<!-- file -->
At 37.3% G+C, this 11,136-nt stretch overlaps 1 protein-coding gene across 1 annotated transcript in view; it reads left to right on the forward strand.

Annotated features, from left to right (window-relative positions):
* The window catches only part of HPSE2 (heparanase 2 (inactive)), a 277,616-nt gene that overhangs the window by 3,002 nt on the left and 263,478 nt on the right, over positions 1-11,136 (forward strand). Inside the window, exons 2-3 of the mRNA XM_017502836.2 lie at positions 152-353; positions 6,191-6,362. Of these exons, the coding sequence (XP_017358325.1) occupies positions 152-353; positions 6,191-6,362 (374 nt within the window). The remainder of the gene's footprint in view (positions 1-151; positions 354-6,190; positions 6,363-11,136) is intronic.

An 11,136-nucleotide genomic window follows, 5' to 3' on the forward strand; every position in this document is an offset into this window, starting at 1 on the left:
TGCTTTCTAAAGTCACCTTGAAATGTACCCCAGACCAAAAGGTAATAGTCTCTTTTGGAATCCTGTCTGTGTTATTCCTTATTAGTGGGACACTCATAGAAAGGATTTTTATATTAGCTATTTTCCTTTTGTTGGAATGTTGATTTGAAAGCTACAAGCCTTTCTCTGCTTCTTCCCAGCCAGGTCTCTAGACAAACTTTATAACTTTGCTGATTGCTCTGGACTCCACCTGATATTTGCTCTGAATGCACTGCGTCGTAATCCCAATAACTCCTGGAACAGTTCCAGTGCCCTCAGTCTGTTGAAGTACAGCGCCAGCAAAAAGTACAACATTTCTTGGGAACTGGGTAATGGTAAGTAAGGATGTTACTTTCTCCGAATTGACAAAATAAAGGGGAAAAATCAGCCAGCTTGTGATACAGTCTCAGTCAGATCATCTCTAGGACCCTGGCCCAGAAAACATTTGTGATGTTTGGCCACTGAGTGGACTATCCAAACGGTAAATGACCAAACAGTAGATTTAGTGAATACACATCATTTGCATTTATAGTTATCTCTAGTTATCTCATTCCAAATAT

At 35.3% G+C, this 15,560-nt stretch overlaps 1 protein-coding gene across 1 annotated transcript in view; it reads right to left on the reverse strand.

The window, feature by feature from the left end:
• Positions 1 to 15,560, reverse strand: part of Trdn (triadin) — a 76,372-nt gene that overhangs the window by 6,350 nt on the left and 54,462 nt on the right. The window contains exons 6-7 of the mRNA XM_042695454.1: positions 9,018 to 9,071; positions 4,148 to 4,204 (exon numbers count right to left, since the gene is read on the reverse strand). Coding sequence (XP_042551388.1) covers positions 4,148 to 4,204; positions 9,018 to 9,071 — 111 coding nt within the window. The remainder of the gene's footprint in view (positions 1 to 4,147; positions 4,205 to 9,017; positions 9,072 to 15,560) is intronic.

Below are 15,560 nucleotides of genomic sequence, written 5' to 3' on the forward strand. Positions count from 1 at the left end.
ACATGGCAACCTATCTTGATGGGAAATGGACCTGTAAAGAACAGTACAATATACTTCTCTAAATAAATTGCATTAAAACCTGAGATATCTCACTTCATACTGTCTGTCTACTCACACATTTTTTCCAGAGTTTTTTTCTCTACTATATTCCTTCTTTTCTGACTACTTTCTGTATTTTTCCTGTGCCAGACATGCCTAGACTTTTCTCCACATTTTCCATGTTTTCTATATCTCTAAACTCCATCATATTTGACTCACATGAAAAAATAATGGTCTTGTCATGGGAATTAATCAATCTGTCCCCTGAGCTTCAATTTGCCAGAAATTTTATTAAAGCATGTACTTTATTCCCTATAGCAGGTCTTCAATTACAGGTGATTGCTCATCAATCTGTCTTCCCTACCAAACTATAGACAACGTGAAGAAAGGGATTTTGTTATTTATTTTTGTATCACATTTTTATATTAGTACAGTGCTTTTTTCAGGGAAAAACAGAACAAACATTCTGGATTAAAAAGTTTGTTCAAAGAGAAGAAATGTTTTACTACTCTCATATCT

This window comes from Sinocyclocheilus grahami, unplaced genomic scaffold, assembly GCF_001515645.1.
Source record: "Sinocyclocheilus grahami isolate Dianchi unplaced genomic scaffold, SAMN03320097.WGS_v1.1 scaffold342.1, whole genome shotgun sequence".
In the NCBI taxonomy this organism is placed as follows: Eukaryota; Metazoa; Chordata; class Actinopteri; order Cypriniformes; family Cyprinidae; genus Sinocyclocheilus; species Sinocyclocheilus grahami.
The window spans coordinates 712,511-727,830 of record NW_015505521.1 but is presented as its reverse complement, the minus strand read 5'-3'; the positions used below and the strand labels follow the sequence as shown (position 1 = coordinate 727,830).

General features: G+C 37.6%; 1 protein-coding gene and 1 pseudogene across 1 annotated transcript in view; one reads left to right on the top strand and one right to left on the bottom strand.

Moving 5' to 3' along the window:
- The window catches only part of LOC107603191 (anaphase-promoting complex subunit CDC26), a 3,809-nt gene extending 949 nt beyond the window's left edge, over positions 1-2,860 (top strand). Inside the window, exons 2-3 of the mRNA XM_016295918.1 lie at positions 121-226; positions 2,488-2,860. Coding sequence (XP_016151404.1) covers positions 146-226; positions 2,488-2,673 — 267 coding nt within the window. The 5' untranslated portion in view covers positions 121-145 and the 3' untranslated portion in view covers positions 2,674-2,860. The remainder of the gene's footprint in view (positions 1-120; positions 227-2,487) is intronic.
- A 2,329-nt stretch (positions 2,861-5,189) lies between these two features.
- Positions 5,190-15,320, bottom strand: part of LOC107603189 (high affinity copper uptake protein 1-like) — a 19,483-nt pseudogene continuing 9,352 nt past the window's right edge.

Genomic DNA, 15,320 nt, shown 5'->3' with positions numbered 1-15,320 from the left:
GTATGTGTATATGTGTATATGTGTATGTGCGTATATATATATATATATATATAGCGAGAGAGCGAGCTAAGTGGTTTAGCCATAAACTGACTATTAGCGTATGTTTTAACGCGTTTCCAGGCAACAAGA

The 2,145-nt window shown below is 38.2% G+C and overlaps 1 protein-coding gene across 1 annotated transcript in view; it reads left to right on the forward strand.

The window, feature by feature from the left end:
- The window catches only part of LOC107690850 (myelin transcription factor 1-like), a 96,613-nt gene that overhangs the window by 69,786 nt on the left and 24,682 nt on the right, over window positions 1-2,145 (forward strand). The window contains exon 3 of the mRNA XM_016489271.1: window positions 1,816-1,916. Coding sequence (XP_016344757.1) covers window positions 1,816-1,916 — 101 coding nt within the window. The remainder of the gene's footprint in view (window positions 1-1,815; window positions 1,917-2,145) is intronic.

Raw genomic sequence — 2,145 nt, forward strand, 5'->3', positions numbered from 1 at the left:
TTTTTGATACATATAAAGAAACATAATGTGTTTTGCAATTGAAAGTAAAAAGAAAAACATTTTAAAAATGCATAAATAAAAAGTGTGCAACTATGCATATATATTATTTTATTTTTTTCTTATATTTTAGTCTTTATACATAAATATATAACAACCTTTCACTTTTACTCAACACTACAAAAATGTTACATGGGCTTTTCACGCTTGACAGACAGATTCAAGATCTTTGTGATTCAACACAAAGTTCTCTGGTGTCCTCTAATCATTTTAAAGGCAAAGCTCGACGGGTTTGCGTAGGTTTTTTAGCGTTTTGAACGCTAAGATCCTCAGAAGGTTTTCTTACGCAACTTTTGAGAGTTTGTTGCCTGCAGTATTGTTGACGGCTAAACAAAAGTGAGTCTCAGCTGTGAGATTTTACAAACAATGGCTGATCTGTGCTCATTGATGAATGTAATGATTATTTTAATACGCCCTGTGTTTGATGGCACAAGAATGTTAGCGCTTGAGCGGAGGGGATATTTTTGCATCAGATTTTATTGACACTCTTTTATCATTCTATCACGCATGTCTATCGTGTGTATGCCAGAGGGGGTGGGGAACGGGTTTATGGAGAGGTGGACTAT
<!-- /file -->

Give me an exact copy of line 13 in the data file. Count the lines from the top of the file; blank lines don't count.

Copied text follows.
In the NCBI taxonomy this organism is placed as follows: Eukaryota; Metazoa; Chordata; class Actinopteri; order Cypriniformes; family Cyprinidae; genus Sinocyclocheilus; species Sinocyclocheilus grahami.